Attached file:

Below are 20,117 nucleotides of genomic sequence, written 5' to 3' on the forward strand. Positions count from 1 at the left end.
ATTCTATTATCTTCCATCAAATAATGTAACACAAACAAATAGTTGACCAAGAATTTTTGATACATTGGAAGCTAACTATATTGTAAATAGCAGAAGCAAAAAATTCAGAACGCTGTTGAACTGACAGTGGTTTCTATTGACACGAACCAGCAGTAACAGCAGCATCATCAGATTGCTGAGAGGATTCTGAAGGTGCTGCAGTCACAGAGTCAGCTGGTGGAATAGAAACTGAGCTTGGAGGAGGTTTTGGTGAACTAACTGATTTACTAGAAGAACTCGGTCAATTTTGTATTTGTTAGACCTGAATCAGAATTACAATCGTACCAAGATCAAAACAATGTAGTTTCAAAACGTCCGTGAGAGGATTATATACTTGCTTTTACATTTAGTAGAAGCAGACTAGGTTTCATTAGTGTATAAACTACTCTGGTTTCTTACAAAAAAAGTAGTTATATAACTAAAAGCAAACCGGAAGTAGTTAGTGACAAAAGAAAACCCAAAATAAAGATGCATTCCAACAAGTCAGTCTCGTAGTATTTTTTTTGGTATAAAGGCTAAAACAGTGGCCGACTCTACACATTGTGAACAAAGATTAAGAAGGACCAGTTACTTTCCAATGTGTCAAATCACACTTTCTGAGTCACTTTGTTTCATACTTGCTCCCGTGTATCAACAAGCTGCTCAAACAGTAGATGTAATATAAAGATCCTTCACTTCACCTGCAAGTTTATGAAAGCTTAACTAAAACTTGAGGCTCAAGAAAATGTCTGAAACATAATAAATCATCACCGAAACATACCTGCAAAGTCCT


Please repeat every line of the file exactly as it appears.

Below are 20,117 nucleotides of genomic sequence, written 5' to 3' on the forward strand. Positions count from 1 at the left end.
ATTCTATTATCTTCCATCAAATAATGTAACACAAACAAATAGTTGACCAAGAATTTTTGATACATTGGAAGCTAACTATATTGTAAATAGCAGAAGCAAAAAATTCAGAACGCTGTTGAACTGACAGTGGTTTCTATTGACACGAACCAGCAGTAACAGCAGCATCATCAGATTGCTGAGAGGATTCTGAAGGTGCTGCAGTCACAGAGTCAGCTGGTGGAATAGAAACTGAGCTTGGAGGAGGTTTTGGTGAACTAACTGATTTACTAGAAGAACTCGGTCAATTTTGTATTTGTTAGACCTGAATCAGAATTACAATCGTACCAAGATCAAAACAATGTAGTTTCAAAACGTCCGTGAGAGGATTATATACTTGCTTTTACATTTAGTAGAAGCAGACTAGGTTTCATTAGTGTATAAACTACTCTGGTTTCTTACAAAAAAAGTAGTTATATAACTAAAAGCAAACCGGAAGTAGTTAGTGACAAAAGAAAACCCAAAATAAAGATGCATTCCAACAAGTCAGTCTCGTAGTATTTTTTTTGGTATAAAGGCTAAAACAGTGGCCGACTCTACACATTGTGAACAAAGATTAAGAAGGACCAGTTACTTTCCAATGTGTCAAATCACACTTTCTGAGTCACTTTGTTTCATACTTGCTCCCGTGTATCAACAAGCTGCTCAAACAGTAGATGTAATATAAAGATCCTTCACTTCACCTGCAAGTTTATGAAAGCTTAACTAAAACTTGAGGCTCAAGAAAATGTCTGAAACATAATAAATCATCACCGAAACATACCTGCAAAGTCCT